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Sunday, November 3, 2013

Patient Information on Cervical (Neck) Disc Herniations - Part I

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1.      Cervical Disc Herniaton (Herniated Disc in the Neck)
 
 a. What is a Cervical Disc Herniation?

Disc herniations are also called “slipped discs” or “ruptured discs”. When a patient has a disc herniation, the outer ring of the disc (annulus fibrosus) ruptures and allows some of the softer inner core material (nucleus pulposus) to escape. An analogy would be a tube of toothpaste which was stepped on where the cap comes off and some of the toothpaste leaks out.

b. What is the difference between a Disc Bulge, a Disc Protrusion, a Disc Herniation and a Disc Fragment?

It is often thought that any change in the disc beyond a normal and healthy appearance is a disc herniation. In reality there are several different changes in the shape of the disc which can occur, each with their own name and description.
                                                                  
                                                                             

This illustration shows a Normal Disc of the neck (cervical spine) as a slice cut across. The back of the spine is at the top, the front at the bottom. The Spinal Cord is shown in yellow in the center of the spine. The spinal nerves can be seen leaving the spinal cord through a nerve channel. The inner core of the disc is seen in dark red, while the outer shell is shown in orange.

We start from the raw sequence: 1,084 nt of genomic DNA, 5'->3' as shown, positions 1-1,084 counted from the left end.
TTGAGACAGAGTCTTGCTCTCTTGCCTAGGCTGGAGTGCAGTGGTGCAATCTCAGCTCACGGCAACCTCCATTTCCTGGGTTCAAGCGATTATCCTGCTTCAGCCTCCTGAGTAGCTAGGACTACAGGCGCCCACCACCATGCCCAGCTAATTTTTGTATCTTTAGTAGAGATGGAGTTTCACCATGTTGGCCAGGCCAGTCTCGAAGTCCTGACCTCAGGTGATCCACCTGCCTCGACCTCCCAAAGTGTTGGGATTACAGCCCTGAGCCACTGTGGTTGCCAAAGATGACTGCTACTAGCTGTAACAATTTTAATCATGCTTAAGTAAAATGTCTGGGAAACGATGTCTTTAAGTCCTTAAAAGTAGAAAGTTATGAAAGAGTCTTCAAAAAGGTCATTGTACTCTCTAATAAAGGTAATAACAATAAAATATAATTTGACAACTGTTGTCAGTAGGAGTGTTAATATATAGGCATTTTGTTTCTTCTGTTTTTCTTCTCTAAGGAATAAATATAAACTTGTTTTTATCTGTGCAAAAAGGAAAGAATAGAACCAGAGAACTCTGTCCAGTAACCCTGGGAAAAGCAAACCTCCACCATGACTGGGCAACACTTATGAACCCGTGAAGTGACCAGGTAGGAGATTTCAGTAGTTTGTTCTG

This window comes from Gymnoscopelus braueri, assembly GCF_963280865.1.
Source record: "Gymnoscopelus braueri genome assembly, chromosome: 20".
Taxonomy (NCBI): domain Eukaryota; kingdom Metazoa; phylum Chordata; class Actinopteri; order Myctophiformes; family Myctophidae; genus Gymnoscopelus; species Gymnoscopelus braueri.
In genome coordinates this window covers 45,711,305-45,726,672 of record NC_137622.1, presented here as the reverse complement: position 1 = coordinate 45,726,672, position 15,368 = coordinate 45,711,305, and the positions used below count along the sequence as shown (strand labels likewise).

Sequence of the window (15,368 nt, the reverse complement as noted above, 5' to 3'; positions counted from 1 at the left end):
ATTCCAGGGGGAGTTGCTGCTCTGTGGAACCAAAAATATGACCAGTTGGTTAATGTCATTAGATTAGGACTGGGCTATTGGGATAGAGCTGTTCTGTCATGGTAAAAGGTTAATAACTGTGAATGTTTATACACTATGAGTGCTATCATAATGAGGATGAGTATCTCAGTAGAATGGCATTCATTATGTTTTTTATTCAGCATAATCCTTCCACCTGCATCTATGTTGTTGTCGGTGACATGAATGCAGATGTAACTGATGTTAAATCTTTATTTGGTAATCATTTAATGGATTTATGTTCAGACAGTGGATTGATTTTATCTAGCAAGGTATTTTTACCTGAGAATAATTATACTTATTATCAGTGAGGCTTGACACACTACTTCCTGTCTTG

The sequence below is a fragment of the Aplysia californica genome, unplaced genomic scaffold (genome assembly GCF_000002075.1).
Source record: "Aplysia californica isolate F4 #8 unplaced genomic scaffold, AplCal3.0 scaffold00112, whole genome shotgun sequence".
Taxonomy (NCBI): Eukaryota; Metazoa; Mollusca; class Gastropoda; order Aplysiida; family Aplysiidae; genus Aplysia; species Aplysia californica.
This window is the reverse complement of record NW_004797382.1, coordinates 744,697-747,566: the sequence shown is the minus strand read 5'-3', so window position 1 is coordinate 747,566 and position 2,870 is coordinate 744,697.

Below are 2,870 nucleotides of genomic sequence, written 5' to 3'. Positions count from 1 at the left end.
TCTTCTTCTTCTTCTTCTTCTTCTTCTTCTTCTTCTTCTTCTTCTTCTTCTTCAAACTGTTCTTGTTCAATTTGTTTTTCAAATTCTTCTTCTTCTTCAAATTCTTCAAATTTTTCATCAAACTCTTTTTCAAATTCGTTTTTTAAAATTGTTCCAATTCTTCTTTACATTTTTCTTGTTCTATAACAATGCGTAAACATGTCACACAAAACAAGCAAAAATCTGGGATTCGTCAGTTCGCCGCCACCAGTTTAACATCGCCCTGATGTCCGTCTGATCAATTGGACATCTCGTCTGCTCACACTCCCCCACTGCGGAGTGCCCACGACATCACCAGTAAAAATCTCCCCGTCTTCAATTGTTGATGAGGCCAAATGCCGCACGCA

1. Disc Bulge
                                                                             

This illustration shows a bulging disc. The arrows indicate the direction of the bulge. The disc has changed shape in the direction of the arrows.

A “disc bulge” is a change in the shape of the disc where the outer shell (annulus fibrosus) is weakened and allows a change in the shape to happen. The outer shell of the disc is only weakened to the point where it allows the pressure from the inner core to change its shape, but will not allow material to actually push all the way through and herniate. To qualify as a “bulged disc”, the change in the disc or bulging has to consist of more than 50% of the circumference of the disc when looking at it from the top down (cross-section). An analogy would be a hamburger which is too big for its bun and bulges over the sides of the bun. Disc bulges are often part of the normal aging process of the spine and may not be part of a specific spine disease.

2. Disc Protrusion
                                                                                  

 
This is an illustration of a cross section (cut across the spine) of the spine. A portion of the core of the disc is seen protruding outward against the outer shell which has thinned and weakened.

A “disc protrusion” is a change in the shape of the disc where the outer shell is weak in a smaller, more confined area. This weakness is more profound than that seen in a “disc bulge” and allows that part of the disc to push out significantly more. In a “disc protrusion”, some of the core material (nucleus) will push very hard against the weakened area and its material will be part of the protrusion, but it does not leak out through the outer shell (annulus) of the disc. The outer shell, though weakened is still intact.
3. Disc Herniation
                                                               

This is an illustration of a cross section (cut across the spine) of the spine. A portion of the inner core of the disc is seen breaking through the outer shell. This is called a herniation. The herniated disc material is irritating the spinal nerve which can cause arm pain, numbness and weakness.